It is yet another object of this invention to provide an improved form of connector for flat cable employing insulation and oxide piercing contacts which are retained within the body portion of the connector.
It is yet another object of this invention to provide an improved form of connector for flat cable wherein the insulation and oxide piercing electrical contacts of such connector are retained in the base member by means of a keeper means having apertures extending therethrough of a configuration different than the configuration of the apertures within the base member initially receiving the electrical contacts.
Other objects and features of the invention will be pointed out in the following description and claims and illustrated in the accompanying drawings, which disclose, by way of example, the principles of the invention, and the best mode which has been contemplated for carrying it out.
In the drawings in which similar elements are given similar reference characters.
FIG. 1 is a front perspective view, in exploded form, of a connector constructed in accordance with the concepts of the invention.
FIG. 2 is a side elevational view of a contact used with the connector of FIG. 1.
FIG. 3 is a top plan view of the contact of FIG. 2.
FIG. 4 is a front elevational view, partly in section, showing the partial assembly of the connector of FIG. 1.
FIG. 5 is a front plan view showing a further step in the assembly of the component portions of the connector of FIG. 1.
FIG. 6 is a fragmentary side elevational view showing the selectively operable latch mechanism of the connector of FIG. 1 in a first operating position.
FIG. 7 is a fragmentary side elevational view of the selectively operable latch mechanism of the connector of FIG. 1 operated to the second position.
FIG. 8 is a fragmentary front elevational view, partially in section, of a partial assembly of the connector of FIG. 1 to a flat cable and further to a contact pin of a further connector.
FIG. 9 is a fragmentary front elevational view of the connector of FIG. 1 fully assembled to a flat cable.
FIG. 10 is a side elevational view of the connector of FIG. 1 fully assembled to a flat cable.
Turning now to FIG. 1 there is shown a connector 20 constructed in accordance with the concepts of the invention. Connector 20 has a base member 22 having a first surface 24 and a second surface 26 (not visible in FIG. 1) with a plurality of apertures 28 extending therebetween. Placed within each one of the apertures 28 is a contact 30 whose upper portion has a pair of extending arms 32, 34 defining therebetween an insulation piercing slot 36 for receipt of the individual conductor of a multi-conductor flat cable inserted within the connector 20. As is better described in the first application noted above titled "Connector" the sharpened points of the arms 32, 34 will pierce through the insulation of the conductor and the arms 32 and 34 will cause the stretching away of the insulation until the individual conductor is brought within the slot 36 and a good contact made between the arms 32 and 34 with such conductor. At the opposite end of the contact 30 is a contact tail 38, which, as will be explained below, is arranged to make contact with the extending pin of a further connector or the like.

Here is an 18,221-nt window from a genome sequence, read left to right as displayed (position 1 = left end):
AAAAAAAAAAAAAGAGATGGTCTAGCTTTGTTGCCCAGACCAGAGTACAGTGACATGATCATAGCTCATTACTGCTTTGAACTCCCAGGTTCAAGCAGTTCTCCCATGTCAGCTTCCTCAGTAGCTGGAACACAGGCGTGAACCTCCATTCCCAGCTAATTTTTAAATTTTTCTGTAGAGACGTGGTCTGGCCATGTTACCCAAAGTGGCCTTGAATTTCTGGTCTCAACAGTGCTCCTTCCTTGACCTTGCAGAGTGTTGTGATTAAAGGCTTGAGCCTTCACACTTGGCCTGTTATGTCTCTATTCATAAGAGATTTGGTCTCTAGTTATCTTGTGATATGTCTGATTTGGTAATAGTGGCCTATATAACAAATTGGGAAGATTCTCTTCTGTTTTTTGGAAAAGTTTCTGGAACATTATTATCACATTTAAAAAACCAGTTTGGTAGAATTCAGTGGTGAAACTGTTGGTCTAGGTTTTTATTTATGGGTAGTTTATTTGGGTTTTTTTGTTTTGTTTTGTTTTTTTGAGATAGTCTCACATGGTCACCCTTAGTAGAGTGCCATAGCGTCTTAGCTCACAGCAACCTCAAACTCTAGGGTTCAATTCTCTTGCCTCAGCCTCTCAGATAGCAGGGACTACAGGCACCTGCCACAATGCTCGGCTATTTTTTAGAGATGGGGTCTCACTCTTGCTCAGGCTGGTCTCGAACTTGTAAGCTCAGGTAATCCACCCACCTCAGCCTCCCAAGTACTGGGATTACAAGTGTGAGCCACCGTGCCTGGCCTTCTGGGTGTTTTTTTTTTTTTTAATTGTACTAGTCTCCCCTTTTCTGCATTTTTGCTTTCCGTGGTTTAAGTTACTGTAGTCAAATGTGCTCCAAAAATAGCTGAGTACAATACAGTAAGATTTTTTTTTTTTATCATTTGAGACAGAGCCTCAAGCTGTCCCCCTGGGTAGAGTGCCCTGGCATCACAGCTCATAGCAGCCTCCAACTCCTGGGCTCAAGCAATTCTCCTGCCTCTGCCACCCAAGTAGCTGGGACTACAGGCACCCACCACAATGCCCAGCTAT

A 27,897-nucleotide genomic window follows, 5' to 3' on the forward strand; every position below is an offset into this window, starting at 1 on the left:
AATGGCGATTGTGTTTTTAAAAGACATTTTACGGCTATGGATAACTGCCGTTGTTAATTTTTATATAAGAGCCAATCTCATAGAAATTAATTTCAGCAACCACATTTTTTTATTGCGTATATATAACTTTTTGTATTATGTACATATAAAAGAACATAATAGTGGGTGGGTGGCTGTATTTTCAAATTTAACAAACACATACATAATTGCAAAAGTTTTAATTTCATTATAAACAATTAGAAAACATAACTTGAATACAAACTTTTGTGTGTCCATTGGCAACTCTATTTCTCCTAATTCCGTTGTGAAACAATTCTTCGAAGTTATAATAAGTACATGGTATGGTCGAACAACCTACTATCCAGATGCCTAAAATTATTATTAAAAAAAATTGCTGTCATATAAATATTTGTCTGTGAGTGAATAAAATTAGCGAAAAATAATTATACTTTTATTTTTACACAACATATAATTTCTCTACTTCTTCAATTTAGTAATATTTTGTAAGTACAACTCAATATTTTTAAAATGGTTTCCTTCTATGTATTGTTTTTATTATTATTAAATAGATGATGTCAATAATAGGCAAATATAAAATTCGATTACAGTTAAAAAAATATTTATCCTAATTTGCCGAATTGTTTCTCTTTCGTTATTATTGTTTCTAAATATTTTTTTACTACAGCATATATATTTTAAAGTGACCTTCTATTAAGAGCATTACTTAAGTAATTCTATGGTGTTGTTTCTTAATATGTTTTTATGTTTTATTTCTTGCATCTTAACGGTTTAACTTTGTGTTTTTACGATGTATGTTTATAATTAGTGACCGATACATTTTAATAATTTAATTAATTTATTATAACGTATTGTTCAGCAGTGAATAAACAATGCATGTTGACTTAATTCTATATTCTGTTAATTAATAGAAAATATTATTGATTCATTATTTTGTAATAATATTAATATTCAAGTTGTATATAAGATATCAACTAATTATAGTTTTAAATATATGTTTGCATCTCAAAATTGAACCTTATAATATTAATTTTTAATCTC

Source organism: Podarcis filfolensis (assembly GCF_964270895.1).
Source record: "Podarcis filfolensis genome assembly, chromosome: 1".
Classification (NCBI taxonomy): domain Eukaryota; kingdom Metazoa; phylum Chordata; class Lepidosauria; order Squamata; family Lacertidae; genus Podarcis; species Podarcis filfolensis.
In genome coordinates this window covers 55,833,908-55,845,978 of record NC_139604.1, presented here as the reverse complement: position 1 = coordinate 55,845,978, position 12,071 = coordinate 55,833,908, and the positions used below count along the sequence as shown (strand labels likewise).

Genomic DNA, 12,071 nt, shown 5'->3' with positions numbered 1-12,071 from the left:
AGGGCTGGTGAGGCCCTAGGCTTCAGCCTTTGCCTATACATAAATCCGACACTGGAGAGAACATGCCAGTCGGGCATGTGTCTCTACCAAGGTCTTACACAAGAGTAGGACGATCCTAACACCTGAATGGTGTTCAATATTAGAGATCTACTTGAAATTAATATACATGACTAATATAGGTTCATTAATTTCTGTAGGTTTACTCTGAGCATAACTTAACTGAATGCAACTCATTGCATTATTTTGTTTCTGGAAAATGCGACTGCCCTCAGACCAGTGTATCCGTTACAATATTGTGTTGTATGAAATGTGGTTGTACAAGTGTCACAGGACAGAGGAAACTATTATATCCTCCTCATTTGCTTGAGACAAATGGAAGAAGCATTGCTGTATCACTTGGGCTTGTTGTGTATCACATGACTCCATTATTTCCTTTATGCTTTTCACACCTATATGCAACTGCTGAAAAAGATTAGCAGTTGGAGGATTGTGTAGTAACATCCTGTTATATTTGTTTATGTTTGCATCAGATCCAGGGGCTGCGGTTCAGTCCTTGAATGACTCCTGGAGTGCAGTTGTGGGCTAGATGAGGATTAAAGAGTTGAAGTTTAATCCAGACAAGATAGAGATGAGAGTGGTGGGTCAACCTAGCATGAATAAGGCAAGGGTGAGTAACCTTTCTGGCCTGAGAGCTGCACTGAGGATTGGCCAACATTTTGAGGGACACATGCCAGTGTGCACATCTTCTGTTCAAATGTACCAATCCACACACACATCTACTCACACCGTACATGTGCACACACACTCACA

As can be best appreciated in FIG. 4, aperture 28 has a slightly enlarged portion tapered as at 40 to permit the pins of a further connector to be brought into contact with the contact tail 38 positioned within such aperture 28. At the upper end of the aperture 28, adjacent the first surface 24 of the base member 22, the aperture is also enlarged as at 42. The contact 30 is positioned within the aperture 28 such that its upper contact portions 32 and 34 are within the aperture enlargement 42 and the contact tail portion 38 extends within the aperture 28 from a position just at the beginning of the flaired portion 40 to a tab 39 at the beginning of flaired portion 40. The tab 39 serves to limit the insertion of a pin into the aperture 28.
A keeper means 44, having a plurality of apertures 46 therein, is positioned over top of the base member 22 such that it overlies the upper surface 24 of such base member 22. It may be affixed to the upper surface of the base member 22 by means of external coupling devices or affixed by means of sonic welding, adhesives, or any other similar means. It should be noted that apertures 46 are circular in configuration, whereas the apertures 28 of the base member 22 are rectangular. Further, it should be noted that the diameter of the apertures 46 are somewhat less than the diameter of the apertures 28 enlargements 42. Finally, the alignment of aperture 46 is such that one edge is aligned with the extreme edge of enlargement 42 while the other edge is aligned with the center of aperture 28. As is best seen in FIG. 4, once the connector contact 30 has been positioned within the aperture 28 and the keeper member 44 placed atop the base member 22 the contact 30 is no longer permitted to move upwardly, that is, in the direction of the first surface 24 of the base member 22. The contact 30 is thus effectively trapped within this position and cannot be removed from the base member 22. It should also be noted that circular aperture 46 matches the configuration of the upper portion of the contact 30 and therefore provides additional support to prevent the individual arms 32 and 34 from being deflected out of position during assembly of the contact 30 to a flat cable and thereby interfering with, or preventing, the operation of the connector 20, as desired.